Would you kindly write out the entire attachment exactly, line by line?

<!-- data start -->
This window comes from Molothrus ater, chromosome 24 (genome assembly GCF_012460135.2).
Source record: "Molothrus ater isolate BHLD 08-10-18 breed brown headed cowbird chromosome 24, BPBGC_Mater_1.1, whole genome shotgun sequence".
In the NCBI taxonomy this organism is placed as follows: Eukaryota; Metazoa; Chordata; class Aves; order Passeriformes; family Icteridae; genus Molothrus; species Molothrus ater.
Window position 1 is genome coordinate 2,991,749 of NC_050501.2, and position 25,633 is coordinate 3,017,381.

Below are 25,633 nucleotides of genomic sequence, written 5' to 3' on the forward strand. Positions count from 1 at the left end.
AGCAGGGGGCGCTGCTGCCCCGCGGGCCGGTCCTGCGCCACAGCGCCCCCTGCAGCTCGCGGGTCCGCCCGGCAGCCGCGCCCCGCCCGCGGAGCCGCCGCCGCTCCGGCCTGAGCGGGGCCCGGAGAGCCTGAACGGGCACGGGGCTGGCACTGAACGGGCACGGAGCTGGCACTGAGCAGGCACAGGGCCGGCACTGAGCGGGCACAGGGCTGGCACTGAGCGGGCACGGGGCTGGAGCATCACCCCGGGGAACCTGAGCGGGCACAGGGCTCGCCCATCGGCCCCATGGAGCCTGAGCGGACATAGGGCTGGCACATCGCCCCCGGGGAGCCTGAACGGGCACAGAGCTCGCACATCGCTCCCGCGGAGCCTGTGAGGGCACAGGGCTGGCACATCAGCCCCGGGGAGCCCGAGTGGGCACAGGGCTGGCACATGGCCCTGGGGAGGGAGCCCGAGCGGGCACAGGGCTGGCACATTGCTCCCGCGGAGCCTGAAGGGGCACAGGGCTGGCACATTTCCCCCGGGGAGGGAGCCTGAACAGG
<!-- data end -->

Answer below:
This window comes from Molothrus ater, chromosome 24 (genome assembly GCF_012460135.2).
Source record: "Molothrus ater isolate BHLD 08-10-18 breed brown headed cowbird chromosome 24, BPBGC_Mater_1.1, whole genome shotgun sequence".
In the NCBI taxonomy this organism is placed as follows: Eukaryota; Metazoa; Chordata; class Aves; order Passeriformes; family Icteridae; genus Molothrus; species Molothrus ater.
Window position 1 is genome coordinate 2,991,749 of NC_050501.2, and position 25,633 is coordinate 3,017,381.

Below are 25,633 nucleotides of genomic sequence, written 5' to 3' on the forward strand. Positions count from 1 at the left end.
AGCAGGGGGCGCTGCTGCCCCGCGGGCCGGTCCTGCGCCACAGCGCCCCCTGCAGCTCGCGGGTCCGCCCGGCAGCCGCGCCCCGCCCGCGGAGCCGCCGCCGCTCCGGCCTGAGCGGGGCCCGGAGAGCCTGAACGGGCACGGGGCTGGCACTGAACGGGCACGGAGCTGGCACTGAGCAGGCACAGGGCCGGCACTGAGCGGGCACAGGGCTGGCACTGAGCGGGCACGGGGCTGGAGCATCACCCCGGGGAACCTGAGCGGGCACAGGGCTCGCCCATCGGCCCCATGGAGCCTGAGCGGACATAGGGCTGGCACATCGCCCCCGGGGAGCCTGAACGGGCACAGAGCTCGCACATCGCTCCCGCGGAGCCTGTGAGGGCACAGGGCTGGCACATCAGCCCCGGGGAGCCCGAGTGGGCACAGGGCTGGCACATGGCCCTGGGGAGGGAGCCCGAGCGGGCACAGGGCTGGCACATTGCTCCCGCGGAGCCTGAAGGGGCACAGGGCTGGCACATTTCCCCCGGGGAGGGAGCCTGAACAGG